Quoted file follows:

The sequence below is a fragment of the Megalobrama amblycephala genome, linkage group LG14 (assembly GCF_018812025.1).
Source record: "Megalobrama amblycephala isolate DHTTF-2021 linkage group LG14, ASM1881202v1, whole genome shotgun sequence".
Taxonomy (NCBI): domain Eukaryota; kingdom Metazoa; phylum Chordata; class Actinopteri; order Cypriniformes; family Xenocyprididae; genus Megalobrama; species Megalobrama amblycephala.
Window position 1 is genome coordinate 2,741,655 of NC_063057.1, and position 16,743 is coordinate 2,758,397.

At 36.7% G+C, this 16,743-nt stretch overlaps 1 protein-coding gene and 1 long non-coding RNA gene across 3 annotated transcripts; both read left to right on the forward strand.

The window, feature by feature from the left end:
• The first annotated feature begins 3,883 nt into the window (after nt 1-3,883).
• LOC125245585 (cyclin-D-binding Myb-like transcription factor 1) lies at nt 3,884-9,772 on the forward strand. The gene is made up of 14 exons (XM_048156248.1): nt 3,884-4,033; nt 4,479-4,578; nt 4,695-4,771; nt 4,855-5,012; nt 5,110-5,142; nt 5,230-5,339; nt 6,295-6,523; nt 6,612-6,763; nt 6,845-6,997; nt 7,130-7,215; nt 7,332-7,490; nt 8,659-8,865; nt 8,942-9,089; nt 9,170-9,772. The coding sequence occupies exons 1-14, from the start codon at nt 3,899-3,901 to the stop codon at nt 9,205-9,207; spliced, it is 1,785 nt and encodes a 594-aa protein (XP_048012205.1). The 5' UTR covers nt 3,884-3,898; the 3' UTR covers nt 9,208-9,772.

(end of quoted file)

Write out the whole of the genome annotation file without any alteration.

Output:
The sequence below is a fragment of the Megalobrama amblycephala genome, linkage group LG14 (assembly GCF_018812025.1).
Source record: "Megalobrama amblycephala isolate DHTTF-2021 linkage group LG14, ASM1881202v1, whole genome shotgun sequence".
Taxonomy (NCBI): domain Eukaryota; kingdom Metazoa; phylum Chordata; class Actinopteri; order Cypriniformes; family Xenocyprididae; genus Megalobrama; species Megalobrama amblycephala.
Window position 1 is genome coordinate 2,741,655 of NC_063057.1, and position 16,743 is coordinate 2,758,397.

At 36.7% G+C, this 16,743-nt stretch overlaps 1 protein-coding gene and 1 long non-coding RNA gene across 3 annotated transcripts; both read left to right on the forward strand.

The window, feature by feature from the left end:
• The first annotated feature begins 3,883 nt into the window (after nt 1-3,883).
• LOC125245585 (cyclin-D-binding Myb-like transcription factor 1) lies at nt 3,884-9,772 on the forward strand. The gene is made up of 14 exons (XM_048156248.1): nt 3,884-4,033; nt 4,479-4,578; nt 4,695-4,771; nt 4,855-5,012; nt 5,110-5,142; nt 5,230-5,339; nt 6,295-6,523; nt 6,612-6,763; nt 6,845-6,997; nt 7,130-7,215; nt 7,332-7,490; nt 8,659-8,865; nt 8,942-9,089; nt 9,170-9,772. The coding sequence occupies exons 1-14, from the start codon at nt 3,899-3,901 to the stop codon at nt 9,205-9,207; spliced, it is 1,785 nt and encodes a 594-aa protein (XP_048012205.1). The 5' UTR covers nt 3,884-3,898; the 3' UTR covers nt 9,208-9,772.